preserving
The aloe gel can be stored as a gel or it can be dried into a powder and stored in a cool, dry place.

04.
The Rest of the Story

aloe history, folklore, literature & more

appreciating Aloe ferox
Aloe vera is a plant that’s been used for thousands of years to heal external wounds and soothe the skin. Another plant, Aloe ferox, is very similar to it. But when you go to order herbs, you may not be sure exactly what Aloe ferox, typically purchased in powder form, can do for you. Here's a rundown of some of its uses.

Aloe powder is basically a dried form of aloe gel from the aloes ferox plant. The Aloe ferox plant is similar to aloe vera and is a succulent plant. The plant is native to Africa, but is cultivated in other parts of the world.

You can squeeze the gel directly from the leaf or you can use a different form. It can be dried in several ways including freeze-dried or dried using a method called spray dry. The powder can then be used to create aloe juice and gels from concentrate.

Once you know how much aloes ferox can do for you, you’ll be ready to stock some in your pantry immediately. Its uses are much greater than you probably imagine. It goes beyond cooling a sunburn.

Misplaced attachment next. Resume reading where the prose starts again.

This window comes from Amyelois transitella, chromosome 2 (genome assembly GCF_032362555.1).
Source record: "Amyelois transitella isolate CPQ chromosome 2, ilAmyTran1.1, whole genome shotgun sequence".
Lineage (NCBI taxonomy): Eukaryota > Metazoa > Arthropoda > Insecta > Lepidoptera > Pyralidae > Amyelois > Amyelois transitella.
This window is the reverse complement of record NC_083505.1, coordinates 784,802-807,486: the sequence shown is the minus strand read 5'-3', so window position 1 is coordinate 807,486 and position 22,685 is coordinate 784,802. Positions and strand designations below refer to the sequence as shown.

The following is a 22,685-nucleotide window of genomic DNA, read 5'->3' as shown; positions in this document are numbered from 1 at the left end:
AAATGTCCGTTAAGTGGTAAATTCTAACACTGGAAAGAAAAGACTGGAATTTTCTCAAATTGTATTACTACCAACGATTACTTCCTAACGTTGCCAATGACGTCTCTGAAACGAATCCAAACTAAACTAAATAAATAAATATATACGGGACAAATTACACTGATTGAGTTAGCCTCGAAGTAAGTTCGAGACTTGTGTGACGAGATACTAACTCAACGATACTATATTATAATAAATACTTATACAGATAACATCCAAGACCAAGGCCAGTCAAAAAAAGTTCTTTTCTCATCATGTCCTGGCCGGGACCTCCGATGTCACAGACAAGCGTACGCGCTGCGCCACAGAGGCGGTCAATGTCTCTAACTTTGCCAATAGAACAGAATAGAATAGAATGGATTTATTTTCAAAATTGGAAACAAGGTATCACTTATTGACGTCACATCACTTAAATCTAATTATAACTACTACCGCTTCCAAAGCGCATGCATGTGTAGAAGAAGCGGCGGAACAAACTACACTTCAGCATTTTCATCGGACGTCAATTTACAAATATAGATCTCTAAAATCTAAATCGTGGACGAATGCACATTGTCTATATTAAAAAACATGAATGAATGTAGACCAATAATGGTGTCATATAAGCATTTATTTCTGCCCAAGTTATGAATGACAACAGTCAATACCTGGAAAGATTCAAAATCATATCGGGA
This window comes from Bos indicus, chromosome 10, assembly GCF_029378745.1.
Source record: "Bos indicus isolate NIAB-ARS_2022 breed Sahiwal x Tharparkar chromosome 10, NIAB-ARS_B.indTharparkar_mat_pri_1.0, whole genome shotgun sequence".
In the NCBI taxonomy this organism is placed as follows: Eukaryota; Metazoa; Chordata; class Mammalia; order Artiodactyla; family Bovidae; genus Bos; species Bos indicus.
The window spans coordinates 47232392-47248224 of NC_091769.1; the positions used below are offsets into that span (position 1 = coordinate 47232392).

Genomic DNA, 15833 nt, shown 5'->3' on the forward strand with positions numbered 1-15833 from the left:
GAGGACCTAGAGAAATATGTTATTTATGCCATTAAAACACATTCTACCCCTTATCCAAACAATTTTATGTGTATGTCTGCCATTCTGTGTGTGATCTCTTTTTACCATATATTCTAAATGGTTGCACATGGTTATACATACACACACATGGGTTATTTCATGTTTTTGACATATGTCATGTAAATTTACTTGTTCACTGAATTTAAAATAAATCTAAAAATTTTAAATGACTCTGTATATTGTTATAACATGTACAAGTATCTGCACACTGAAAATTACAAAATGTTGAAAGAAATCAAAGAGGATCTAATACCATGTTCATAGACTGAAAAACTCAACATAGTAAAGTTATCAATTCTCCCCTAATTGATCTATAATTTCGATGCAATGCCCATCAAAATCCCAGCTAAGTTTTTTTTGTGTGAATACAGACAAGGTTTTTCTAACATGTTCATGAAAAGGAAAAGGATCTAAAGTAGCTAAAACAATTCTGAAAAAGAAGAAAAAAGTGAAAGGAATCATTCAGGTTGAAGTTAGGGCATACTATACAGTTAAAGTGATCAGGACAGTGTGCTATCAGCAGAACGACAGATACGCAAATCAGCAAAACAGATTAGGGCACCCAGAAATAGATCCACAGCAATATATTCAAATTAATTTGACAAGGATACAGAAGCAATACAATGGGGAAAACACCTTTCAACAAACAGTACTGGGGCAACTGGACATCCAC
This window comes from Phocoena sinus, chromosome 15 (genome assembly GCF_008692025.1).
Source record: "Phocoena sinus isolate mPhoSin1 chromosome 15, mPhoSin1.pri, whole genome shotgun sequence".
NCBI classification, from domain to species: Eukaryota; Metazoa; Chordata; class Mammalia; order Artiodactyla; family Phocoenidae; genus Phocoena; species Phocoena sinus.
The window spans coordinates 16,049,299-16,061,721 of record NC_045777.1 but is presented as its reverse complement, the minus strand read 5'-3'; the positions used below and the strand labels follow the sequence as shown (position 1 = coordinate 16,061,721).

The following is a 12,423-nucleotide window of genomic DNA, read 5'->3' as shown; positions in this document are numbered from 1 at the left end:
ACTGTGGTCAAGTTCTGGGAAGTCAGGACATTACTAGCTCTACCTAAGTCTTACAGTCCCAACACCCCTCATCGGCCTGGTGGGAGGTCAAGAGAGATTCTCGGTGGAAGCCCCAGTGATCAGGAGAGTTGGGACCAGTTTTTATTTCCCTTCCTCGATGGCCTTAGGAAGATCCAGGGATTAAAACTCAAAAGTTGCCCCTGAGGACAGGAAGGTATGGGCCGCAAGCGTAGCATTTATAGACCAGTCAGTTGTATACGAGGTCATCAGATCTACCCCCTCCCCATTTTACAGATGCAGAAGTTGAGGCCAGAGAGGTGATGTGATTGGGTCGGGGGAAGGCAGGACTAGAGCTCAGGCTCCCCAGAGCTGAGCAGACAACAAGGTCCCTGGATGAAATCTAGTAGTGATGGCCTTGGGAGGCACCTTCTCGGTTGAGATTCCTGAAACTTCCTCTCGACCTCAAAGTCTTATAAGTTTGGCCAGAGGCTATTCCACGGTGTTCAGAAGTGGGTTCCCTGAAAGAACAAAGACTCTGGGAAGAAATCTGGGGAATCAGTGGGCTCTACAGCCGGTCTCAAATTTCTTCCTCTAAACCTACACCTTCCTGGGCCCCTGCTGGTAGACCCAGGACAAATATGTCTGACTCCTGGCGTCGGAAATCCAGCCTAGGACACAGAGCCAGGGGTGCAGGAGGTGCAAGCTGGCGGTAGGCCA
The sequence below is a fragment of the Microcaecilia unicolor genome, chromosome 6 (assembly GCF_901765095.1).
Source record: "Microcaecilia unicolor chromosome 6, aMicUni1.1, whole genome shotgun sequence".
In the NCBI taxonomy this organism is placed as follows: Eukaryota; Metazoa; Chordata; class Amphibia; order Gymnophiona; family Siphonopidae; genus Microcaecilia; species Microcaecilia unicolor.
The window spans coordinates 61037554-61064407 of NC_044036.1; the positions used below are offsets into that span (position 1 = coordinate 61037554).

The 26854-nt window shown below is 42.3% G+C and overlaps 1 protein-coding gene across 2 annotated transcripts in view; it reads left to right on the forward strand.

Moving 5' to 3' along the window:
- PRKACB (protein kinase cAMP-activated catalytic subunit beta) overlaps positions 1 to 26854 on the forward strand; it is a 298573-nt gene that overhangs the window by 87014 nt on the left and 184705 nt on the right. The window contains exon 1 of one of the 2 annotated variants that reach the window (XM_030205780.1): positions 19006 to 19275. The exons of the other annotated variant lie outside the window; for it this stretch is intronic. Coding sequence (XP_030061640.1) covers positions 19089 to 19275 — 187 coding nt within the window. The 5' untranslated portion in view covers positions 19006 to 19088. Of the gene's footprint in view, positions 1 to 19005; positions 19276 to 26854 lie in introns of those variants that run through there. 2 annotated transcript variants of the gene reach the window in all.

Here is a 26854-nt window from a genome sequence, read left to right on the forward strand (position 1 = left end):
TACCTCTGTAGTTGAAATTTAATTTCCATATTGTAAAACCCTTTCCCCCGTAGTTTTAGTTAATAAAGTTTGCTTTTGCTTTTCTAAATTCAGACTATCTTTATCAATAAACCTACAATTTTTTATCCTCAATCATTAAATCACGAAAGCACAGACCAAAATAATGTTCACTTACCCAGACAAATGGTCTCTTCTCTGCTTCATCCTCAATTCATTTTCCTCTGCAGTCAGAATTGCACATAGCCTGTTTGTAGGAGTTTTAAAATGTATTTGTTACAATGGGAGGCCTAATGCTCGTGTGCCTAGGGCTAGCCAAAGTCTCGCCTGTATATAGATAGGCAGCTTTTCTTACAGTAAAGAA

However, you shouldn't overlook the uses that aloe can have for the skin. Aloe can be used to soothe irritated skin. It's also an excellent moisturizer— especially if you have very sensitive skin. Some people swear by simply using aloe gel to moisturize their face every day. Legend has it that Cleopatra herself used aloe in her beauty regimen.

If you have some type of burn or wound, aloe can be placed on it to help speed up the healing of the wound and keep the area moisturized. It also helps to soothe irritation that can come from insect bites and problems such as dermatitis and eczema. It's a natural way to heal your skin that doesn't contain perfumes and man made chemicals. Aloe can even be used for cold sores to help relieve their pain.

You can also use aloe internally. It works as a laxative when you take it in. There are chemicals in the leaves that actually help the intestines to contract so that you can achieve a bowel movement. In addition, aloe can help to control irritable bowel syndrome. If you have a stomach ulcer, aloe can also help to soothe it and help you mend. The gel form can be used externally, but when you take aloe internally you'll use the aloe bitters in the form of a powder. You can take the powder to help relieve constipation and you can make a tincture if you want to use aloe internally to treat ulcers or improve your appetite.

for educational purposes only

This information has not been evaluated by the Food and Drug Administration.
This information is not intended to diagnose, treat, cure, or prevent any disease.

please be advised: 
you should always consult with your doctor
before making any changes to your diet!!